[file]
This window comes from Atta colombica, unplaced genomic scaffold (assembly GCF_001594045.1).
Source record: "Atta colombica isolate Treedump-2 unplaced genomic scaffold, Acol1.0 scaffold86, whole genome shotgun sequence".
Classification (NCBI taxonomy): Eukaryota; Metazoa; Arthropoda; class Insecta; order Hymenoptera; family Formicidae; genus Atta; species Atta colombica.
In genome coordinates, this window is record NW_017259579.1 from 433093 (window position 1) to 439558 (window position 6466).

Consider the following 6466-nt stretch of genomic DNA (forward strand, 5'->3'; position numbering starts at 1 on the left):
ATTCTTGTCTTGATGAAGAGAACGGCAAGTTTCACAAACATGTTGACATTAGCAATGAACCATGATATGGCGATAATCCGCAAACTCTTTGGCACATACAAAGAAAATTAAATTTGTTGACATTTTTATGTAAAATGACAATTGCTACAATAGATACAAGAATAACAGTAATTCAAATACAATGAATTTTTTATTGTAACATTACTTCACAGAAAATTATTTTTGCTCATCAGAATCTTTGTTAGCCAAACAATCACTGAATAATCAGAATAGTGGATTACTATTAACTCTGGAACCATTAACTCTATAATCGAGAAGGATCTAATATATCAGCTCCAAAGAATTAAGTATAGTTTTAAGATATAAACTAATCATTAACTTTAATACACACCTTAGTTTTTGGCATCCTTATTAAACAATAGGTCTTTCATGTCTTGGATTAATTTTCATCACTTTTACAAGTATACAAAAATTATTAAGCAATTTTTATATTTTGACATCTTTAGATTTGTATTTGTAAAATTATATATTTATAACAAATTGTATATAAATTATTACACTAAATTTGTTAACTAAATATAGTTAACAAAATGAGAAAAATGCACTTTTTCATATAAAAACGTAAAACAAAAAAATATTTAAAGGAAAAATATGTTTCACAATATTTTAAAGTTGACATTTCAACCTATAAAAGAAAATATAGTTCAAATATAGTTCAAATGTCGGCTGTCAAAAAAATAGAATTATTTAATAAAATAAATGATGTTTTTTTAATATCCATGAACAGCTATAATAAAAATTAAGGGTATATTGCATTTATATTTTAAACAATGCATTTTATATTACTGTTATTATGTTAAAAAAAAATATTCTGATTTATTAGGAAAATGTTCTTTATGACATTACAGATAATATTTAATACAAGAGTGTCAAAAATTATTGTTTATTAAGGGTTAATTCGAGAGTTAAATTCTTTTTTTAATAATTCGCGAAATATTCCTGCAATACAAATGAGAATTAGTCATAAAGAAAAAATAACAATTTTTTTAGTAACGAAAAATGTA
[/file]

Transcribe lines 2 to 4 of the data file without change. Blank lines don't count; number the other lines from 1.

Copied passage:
Source record: "Atta colombica isolate Treedump-2 unplaced genomic scaffold, Acol1.0 scaffold86, whole genome shotgun sequence".
Classification (NCBI taxonomy): Eukaryota; Metazoa; Arthropoda; class Insecta; order Hymenoptera; family Formicidae; genus Atta; species Atta colombica.
In genome coordinates, this window is record NW_017259579.1 from 433093 (window position 1) to 439558 (window position 6466).